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Coaching Softball - Emphasizing Outfield Play for Defensive Balance

By Walter D. Mangan

Critics have for years complained that fastpitch softball lacks excitement and fan appeal due to its limited offensive capabilities. Pitchers have tended to dominate play at all levels of competition. ASA, Little League, and high school coaches have built entire teams around powerful pitchers. Opponents are forced to rely on the slap and bunt attack when facing Susie Strikeout, therefore, coaches have tended to emphasize only the five infield positions that will handle 90 percent of all plays on the defensive side.Coaching softball - a strong outfield is very important to win softball games

It goes without saying a coach with limited talent and time will structure practices around solidifying the area receiving the majority of action - the infield. The outcome of this practice is two-fold: (1) an infield that consists of the best athletes with the strongest arms that receive the majority of dedicated practice and time and instruction, and (2) an outfield made up of slower, less athletic, offensively-minded players that are given very little opportunity of improving their defensive skills. Either way your outfield will receive the least amount of instructional time, and therefore will continually be the weakest part of the team.

This philosophy is perfectly acceptable as long as the game of fastpitch softball remains offensively lethargic. But, as we know, this is not the case. The trend recently has been to increase fan appeal and spectator interest by sprucing up the offensive aspects of the game. Changes in the college ranks in recent years such as increased pitching distances, more lively softballs, and better equipment have resulted in increased offensive efficiency in the game of fastpitch softball.

There are still many dominating pitchers in the game at all levels but they are becoming less and less common. Hitters are fast becoming more and more skilled as well as coaches becoming more and more experienced at instructing young hitters. Hitting philosophies are being developed and perfected allowing more young female athletes to become better all-round ball players. A .300, .400 and even .500 batting average was very uncommon until recently. Today, we are becoming the norm, expected at all levels of play. All these changes as well as those proposed in the years to come are forcing coaches to rethink their defensive strategies and priorities. More emphasis needs to be placed on defensive balance.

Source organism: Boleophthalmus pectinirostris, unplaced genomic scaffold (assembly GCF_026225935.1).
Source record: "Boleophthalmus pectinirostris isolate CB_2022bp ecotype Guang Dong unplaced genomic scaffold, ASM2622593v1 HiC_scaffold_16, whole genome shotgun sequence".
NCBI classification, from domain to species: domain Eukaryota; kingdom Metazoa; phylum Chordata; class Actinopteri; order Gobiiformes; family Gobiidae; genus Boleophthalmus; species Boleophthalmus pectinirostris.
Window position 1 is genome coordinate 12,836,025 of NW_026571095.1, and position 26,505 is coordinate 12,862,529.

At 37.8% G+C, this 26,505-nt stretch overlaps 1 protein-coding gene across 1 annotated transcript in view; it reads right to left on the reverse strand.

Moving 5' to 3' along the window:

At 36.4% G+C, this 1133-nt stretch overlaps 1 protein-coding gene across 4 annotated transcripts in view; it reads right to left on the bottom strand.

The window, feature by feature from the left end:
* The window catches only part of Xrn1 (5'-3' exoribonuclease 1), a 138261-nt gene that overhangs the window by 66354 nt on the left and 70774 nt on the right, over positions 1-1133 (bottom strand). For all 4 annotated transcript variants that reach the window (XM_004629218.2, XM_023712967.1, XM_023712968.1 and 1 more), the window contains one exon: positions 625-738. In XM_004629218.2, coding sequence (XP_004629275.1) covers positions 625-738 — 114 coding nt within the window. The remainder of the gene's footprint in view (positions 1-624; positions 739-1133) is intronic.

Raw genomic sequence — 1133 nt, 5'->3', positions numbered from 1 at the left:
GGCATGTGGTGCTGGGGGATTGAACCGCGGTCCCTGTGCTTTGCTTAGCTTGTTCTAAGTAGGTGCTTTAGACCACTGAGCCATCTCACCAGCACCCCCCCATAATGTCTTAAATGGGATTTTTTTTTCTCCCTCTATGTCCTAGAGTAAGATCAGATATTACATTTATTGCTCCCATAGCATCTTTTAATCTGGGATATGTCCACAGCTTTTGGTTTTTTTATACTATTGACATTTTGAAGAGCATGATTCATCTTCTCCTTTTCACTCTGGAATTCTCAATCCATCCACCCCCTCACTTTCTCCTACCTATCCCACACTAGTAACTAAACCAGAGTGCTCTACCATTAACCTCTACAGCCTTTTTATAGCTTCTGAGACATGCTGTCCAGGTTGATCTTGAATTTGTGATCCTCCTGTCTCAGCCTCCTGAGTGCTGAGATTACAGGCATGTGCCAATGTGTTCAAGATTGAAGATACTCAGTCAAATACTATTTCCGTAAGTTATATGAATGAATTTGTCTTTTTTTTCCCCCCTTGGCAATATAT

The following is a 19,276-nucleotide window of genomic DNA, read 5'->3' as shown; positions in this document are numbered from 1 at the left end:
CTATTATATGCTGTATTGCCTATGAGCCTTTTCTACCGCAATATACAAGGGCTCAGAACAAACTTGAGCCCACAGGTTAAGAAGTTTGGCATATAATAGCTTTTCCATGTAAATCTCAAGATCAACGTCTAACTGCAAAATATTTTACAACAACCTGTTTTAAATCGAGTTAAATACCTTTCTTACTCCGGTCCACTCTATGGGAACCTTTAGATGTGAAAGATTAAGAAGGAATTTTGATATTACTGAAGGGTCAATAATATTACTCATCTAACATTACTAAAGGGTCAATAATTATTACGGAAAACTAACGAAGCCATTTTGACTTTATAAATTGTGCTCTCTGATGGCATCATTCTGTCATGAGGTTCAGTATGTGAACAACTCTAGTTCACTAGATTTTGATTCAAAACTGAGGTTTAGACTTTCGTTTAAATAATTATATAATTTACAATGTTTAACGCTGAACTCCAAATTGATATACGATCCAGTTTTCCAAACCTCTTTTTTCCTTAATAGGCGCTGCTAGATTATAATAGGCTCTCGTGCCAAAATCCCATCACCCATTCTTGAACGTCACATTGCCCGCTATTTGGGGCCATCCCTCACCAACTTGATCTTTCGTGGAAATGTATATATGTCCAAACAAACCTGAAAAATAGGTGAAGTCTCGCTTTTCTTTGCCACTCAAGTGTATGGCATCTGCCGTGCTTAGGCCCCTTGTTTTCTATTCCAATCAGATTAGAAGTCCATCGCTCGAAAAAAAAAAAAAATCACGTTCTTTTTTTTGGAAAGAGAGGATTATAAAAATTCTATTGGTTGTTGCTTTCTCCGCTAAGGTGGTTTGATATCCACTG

A strong infield is not enough to win games against most teams. An adequate outfield is becoming a necessity as well. Slow, weak fielders can no longer be hidden in the outfield. Outfielders are being forced to make more plays, cover more ground, and therefore be more skilled players. With increased skills comes a need for an increase in practice time delegated to outfielders. With this added responsibility and time commitment with no increase in practice time allotted by the NCAA, UIL, or other amateur athletic governing bodies, coaches are forced to re-evaluate the type of players needed in the outfield. Through the use of a very balanced defense, an above average (not dominating) pitching staff, and a diversified offense, we have managed to win three straight district championships at Brenham High School. The following are suggestions that will help you solidify your outfield, improve your entire defense, and therefore increase your chances of winning softball games.